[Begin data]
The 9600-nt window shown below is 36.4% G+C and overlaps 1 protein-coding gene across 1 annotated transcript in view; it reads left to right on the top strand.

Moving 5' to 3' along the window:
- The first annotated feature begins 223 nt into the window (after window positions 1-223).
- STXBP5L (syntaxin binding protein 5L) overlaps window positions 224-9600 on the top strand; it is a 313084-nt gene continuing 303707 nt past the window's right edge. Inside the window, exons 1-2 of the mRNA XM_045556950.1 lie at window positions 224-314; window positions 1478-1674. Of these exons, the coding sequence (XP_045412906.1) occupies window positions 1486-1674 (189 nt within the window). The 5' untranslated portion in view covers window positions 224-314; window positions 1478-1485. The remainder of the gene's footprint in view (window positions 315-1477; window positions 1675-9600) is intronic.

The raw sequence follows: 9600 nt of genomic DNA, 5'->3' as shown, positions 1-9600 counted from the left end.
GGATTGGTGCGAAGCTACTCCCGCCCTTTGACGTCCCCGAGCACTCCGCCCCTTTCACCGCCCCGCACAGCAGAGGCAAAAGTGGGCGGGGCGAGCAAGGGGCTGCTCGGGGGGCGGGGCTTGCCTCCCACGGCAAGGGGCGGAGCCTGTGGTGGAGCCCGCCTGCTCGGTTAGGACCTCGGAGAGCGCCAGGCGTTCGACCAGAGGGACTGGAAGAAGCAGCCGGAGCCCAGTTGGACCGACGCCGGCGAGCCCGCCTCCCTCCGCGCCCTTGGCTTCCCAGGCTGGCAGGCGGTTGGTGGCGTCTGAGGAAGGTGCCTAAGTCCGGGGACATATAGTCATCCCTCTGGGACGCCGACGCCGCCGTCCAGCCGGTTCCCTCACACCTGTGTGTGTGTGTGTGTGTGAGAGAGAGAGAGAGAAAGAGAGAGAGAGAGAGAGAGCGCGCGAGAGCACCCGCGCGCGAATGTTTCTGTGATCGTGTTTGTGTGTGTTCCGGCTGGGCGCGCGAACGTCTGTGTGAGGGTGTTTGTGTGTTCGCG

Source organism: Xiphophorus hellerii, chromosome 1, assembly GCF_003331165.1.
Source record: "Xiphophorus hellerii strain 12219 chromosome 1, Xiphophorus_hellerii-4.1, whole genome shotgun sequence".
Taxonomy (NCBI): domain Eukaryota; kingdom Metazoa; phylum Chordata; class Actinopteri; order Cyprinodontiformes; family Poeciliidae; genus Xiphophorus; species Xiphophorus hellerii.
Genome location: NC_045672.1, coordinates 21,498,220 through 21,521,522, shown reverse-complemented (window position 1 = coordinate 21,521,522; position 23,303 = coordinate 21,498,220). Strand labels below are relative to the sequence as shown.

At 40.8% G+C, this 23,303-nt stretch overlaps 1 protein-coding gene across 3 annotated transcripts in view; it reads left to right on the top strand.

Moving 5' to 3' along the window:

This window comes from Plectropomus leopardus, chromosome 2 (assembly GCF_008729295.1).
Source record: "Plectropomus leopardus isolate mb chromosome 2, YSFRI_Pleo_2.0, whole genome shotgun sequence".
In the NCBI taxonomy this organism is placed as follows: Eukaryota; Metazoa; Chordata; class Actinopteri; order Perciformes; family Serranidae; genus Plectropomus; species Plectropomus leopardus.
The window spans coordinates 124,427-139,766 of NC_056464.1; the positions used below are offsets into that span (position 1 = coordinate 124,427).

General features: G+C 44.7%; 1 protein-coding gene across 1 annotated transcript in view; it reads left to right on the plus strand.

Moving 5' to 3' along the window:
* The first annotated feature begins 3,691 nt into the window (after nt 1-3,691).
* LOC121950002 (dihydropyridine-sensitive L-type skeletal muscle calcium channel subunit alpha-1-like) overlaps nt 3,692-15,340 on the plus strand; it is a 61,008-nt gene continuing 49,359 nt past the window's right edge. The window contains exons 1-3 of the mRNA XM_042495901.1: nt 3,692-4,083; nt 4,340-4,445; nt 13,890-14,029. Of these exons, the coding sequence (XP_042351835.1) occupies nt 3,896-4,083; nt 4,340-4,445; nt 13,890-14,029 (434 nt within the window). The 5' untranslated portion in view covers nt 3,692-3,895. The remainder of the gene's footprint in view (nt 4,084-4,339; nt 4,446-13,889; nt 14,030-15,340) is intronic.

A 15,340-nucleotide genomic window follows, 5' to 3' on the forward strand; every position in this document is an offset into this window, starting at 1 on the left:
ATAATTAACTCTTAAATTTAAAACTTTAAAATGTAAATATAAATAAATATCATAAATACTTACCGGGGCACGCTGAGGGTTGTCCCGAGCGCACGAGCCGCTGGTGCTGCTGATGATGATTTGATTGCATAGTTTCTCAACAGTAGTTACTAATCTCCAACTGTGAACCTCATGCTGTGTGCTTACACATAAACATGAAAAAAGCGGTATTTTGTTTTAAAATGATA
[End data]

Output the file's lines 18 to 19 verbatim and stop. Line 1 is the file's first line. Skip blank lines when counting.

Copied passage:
Moving 5' to 3' along the window:
* The first annotated feature begins 3,691 nt into the window (after nt 1-3,691).